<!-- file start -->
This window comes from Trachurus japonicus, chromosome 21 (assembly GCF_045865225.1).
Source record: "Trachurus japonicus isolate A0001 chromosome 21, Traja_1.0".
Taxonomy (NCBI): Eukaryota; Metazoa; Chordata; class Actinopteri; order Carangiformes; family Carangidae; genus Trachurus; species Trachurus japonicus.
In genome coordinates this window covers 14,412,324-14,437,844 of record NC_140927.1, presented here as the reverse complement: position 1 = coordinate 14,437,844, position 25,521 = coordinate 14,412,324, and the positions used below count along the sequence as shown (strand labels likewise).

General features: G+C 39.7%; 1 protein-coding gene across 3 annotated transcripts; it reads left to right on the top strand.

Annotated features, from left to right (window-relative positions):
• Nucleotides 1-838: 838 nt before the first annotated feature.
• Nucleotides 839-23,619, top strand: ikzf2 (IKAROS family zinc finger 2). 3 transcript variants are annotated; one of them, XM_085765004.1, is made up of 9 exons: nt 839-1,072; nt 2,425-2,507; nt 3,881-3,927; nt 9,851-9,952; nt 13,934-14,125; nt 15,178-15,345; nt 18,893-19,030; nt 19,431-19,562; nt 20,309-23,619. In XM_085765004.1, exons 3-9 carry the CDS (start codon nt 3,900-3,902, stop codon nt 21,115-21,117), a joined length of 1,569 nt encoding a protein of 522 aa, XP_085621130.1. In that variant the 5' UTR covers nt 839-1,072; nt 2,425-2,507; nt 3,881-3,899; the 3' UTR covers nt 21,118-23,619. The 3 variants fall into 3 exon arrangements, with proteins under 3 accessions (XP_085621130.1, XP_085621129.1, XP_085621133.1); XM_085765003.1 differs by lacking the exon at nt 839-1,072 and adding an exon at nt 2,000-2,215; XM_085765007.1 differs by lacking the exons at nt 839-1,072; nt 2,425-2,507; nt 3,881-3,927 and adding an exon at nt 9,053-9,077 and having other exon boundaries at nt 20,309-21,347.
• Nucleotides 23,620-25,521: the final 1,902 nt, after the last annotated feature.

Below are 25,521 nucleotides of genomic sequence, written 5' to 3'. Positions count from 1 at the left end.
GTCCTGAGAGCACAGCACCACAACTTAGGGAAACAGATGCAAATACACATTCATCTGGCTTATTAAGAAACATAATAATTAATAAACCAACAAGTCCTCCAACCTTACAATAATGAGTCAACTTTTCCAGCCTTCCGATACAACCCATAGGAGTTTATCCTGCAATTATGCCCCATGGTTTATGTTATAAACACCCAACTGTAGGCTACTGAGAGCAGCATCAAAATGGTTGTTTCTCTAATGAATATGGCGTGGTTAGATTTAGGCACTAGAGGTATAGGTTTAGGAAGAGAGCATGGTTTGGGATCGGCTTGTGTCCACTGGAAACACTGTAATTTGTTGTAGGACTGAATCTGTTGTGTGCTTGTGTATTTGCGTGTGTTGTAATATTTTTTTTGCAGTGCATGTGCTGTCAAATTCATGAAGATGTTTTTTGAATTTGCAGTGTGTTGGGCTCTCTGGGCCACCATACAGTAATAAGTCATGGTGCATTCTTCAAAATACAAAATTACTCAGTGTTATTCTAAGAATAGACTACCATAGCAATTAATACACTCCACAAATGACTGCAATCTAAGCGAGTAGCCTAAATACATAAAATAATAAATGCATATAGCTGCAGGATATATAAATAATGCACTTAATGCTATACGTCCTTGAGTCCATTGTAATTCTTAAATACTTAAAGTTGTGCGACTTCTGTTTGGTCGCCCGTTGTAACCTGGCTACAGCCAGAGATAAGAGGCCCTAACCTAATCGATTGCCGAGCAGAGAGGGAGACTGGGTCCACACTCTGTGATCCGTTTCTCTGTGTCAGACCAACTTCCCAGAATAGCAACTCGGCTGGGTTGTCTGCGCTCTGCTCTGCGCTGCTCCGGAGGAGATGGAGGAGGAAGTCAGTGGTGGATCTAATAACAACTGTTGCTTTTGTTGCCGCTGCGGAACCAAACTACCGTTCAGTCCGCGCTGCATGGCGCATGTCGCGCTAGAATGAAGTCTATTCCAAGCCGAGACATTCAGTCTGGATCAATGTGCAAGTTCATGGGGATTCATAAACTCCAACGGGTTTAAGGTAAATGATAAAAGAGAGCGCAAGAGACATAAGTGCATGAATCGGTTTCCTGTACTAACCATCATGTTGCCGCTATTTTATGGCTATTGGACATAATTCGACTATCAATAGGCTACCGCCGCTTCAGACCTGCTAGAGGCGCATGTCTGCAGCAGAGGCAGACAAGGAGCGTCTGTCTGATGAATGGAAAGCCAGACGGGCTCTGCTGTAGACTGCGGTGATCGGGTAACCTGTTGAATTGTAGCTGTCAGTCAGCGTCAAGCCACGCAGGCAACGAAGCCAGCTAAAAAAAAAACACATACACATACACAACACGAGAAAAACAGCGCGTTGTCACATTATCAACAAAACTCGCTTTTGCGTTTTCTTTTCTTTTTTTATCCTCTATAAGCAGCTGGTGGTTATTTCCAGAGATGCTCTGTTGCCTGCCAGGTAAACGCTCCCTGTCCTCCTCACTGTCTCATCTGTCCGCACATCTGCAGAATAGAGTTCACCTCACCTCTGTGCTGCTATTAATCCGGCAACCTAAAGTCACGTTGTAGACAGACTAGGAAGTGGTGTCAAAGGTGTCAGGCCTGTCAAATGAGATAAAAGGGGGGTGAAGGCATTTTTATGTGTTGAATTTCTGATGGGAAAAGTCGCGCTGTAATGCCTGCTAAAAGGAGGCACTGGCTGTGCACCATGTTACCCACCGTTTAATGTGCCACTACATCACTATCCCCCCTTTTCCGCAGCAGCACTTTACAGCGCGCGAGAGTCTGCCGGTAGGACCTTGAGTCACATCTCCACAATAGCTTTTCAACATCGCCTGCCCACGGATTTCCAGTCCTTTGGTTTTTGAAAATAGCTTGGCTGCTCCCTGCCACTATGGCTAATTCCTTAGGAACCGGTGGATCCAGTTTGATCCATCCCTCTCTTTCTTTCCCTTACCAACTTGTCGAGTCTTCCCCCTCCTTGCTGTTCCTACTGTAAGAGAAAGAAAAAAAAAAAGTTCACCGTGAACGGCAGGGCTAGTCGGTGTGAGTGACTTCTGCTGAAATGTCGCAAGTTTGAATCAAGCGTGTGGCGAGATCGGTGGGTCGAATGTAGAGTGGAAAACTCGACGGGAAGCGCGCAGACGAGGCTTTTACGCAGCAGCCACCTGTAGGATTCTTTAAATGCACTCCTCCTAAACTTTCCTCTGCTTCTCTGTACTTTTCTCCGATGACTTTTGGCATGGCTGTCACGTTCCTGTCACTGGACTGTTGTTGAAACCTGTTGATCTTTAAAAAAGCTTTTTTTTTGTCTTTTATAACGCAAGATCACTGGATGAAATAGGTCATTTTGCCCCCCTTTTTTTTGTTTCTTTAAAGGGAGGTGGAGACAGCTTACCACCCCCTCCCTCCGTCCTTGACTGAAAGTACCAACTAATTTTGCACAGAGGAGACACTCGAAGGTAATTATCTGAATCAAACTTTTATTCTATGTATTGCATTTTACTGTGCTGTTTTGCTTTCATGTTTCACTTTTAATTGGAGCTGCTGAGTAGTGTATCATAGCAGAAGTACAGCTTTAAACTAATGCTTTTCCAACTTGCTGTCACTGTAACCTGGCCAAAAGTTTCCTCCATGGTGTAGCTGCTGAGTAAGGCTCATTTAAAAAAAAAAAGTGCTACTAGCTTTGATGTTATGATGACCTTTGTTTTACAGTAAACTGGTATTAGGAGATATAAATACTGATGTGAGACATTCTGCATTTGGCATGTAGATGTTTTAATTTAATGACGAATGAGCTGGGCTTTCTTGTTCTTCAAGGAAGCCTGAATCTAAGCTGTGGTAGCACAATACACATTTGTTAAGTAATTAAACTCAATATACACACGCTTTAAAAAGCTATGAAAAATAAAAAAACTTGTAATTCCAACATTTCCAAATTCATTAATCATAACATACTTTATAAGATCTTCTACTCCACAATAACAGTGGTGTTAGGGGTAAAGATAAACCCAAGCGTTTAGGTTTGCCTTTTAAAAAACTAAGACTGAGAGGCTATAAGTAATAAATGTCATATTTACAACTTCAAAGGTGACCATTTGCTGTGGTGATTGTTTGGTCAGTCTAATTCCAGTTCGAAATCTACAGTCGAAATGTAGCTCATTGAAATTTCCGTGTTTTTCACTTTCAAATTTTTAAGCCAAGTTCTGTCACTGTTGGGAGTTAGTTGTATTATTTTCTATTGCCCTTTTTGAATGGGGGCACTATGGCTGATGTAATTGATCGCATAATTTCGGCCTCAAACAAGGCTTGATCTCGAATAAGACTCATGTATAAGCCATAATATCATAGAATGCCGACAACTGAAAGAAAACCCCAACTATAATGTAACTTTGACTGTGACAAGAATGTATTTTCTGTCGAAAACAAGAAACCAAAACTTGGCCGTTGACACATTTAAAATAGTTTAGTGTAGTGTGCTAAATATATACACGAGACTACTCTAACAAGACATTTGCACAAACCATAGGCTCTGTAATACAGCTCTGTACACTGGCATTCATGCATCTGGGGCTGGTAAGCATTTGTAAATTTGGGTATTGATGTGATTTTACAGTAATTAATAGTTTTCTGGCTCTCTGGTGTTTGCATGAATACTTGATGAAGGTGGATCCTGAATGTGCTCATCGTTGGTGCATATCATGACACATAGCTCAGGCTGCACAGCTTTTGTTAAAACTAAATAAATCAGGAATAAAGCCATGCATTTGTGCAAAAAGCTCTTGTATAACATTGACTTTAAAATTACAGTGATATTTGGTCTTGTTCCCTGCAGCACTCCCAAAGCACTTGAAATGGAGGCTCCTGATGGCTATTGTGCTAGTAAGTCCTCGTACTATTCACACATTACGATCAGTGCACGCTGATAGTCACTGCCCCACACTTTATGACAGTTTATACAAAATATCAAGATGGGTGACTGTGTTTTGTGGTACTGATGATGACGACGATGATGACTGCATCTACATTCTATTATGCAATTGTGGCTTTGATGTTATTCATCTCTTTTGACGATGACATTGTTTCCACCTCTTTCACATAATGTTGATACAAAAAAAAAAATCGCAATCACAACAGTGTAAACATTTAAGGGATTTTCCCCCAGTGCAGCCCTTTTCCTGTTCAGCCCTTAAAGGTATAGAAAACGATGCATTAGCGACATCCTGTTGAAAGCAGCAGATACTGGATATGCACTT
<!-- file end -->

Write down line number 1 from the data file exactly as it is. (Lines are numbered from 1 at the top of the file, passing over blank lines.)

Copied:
This window comes from Trachurus japonicus, chromosome 21 (assembly GCF_045865225.1).